Dubai’s Real Estate Regulatory Agency (Rera) has ordered approved property brokerage firms to register all their available properties on Simsari.ae – the region’s only authenticated and trusted multiple listing service – by August-end, or face penalties, Emirates 24|7 can reveal.
In a notice sent to brokerage firms on July 19, the regulatory agency said: “We urge you to register on Simsari. Kindly note that the deadline for registration is August 31, 2012, and will be mandatory to use starting from September 1. Consequently, all Rera approved- brokers who fail to register on Simsari before the aforementioned deadlines will be penalised.”
The notice further said: “We believe that top performing companies such as yours along with Simsari, will shape and regulate the industry, establish transparency in the real estate market and align the relationship between owner and real estate broker.”
Real estate experts believe the move will reduce the number of “ghost” listings, common in the UAE, and, more possibly, the agency being able to limit listing of one property with not more than three agencies.
As per a Rera regulation, a seller can list his property with only three brokerage firms.
Unfortunately, sellers here try to list their property with numerous brokerage firms and at varying prices.
This website had reported in May 2011 that the Dubai Land Department was planning to launch Simsari.
At the time, Khalifa Al Suwaidi, Chief Executive Officer, Emirates Real Estate Solutions, had said: “The website is ready. Only listed brokers will be allowed to register properties, be it off-plan, or completed units for leasing or selling.”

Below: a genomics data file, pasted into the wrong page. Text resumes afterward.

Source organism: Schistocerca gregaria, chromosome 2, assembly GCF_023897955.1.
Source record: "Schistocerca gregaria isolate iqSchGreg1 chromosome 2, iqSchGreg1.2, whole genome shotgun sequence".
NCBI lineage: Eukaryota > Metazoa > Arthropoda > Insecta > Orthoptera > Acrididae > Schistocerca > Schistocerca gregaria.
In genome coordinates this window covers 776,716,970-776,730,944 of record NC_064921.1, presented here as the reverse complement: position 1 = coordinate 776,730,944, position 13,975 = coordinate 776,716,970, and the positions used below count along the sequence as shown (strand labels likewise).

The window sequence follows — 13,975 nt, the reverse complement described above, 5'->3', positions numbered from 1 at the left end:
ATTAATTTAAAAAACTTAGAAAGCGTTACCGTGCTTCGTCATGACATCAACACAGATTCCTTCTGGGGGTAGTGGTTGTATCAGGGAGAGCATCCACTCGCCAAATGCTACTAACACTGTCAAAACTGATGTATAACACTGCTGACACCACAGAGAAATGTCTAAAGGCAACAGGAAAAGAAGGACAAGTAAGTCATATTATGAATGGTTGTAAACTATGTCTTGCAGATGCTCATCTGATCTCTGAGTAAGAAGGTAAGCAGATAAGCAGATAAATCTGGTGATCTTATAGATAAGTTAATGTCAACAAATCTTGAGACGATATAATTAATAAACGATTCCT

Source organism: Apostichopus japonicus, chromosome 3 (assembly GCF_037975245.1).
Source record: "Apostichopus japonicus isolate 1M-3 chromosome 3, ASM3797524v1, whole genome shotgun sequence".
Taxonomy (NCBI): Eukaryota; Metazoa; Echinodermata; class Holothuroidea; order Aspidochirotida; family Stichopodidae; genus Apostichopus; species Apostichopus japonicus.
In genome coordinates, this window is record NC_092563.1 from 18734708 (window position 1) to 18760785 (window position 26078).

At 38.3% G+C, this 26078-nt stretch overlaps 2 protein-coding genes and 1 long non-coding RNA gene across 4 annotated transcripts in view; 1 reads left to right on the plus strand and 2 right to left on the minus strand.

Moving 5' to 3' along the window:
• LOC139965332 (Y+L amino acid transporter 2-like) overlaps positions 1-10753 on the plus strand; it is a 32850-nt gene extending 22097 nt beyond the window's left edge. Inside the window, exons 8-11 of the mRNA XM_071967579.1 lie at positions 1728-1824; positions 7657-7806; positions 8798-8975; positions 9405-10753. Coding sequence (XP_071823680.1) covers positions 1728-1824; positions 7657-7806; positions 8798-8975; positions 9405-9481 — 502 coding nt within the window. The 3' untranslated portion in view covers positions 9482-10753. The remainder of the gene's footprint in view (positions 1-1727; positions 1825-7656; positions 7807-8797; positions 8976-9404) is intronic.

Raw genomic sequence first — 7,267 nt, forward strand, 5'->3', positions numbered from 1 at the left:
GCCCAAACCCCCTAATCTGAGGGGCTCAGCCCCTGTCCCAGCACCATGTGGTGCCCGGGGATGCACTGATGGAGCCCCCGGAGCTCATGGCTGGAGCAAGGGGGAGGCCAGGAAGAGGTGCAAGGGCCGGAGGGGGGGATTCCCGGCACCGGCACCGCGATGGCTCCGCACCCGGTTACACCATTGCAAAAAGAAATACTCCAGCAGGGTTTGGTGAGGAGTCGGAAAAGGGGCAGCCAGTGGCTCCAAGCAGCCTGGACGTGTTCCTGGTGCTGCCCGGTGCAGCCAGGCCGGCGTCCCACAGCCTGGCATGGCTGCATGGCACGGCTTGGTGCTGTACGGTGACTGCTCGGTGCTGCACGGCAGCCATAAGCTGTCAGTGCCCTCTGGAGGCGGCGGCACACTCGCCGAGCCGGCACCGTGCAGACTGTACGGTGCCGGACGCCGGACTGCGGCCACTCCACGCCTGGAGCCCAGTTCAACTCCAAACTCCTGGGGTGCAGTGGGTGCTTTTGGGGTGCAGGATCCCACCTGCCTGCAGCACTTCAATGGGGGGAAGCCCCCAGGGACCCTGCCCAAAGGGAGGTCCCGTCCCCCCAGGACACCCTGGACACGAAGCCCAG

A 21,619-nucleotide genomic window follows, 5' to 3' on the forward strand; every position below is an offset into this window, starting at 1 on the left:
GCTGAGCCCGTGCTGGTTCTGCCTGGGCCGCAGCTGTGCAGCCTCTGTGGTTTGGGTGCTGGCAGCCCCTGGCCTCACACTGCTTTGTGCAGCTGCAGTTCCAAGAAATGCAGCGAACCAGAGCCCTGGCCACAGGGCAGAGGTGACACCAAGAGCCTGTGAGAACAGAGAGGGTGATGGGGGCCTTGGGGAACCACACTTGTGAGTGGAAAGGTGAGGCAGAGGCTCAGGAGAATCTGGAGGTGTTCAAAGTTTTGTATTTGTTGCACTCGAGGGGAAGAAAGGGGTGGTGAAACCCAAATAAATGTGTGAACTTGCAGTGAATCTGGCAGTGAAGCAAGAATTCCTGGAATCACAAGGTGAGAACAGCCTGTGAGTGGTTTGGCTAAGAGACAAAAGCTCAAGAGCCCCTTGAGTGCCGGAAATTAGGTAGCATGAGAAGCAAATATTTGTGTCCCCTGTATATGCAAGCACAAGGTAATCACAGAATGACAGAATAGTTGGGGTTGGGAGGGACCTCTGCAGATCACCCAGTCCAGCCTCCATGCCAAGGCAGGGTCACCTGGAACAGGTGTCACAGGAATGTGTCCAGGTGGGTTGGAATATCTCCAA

He had said the listing on the website would initially be free of charge and renewable every 30 days.
Simsari was an online real estate portal, which was founded in 2006 by two Dubai-based companies - Tamweel and Tejari. The brand has subsequently been acquired by the Land Department.
In order to bring transparency in the market and control broker activities, Rera recently unveiled plans to fine brokers instead of their brokerage firms if the former was found to have misled investors, co-operated with unlicensed brokers or made phone calls to their clients to promote/advertise a project.
Earlier this month, Rera imposed fines totaling Dh900,000 on 22 real estate companies and brokerage firms during the first half of 201 for violations such as hiding information from investor; co-operation with unlicensed brokers; failure to maintain privacy of firm and client; using telephone calls for promotions and advertisement purposes without obtaining official approval and arranging deals without the knowledge of their accredited office.
In addition, Article (34) of the draft law on Dubai real estate investor protection, states an intending investor shall be entitled to terminate a contract for sale if it is proven that the seller or the lessor or a broker acting on his behalf has deliberately concealed any essential information that is likely to cause harm or loss to the intending investor.
Under Article 37 of the draft the intending investor will be entitled to recover compensation from whoever of the developer, investor or even broker has caused the loss.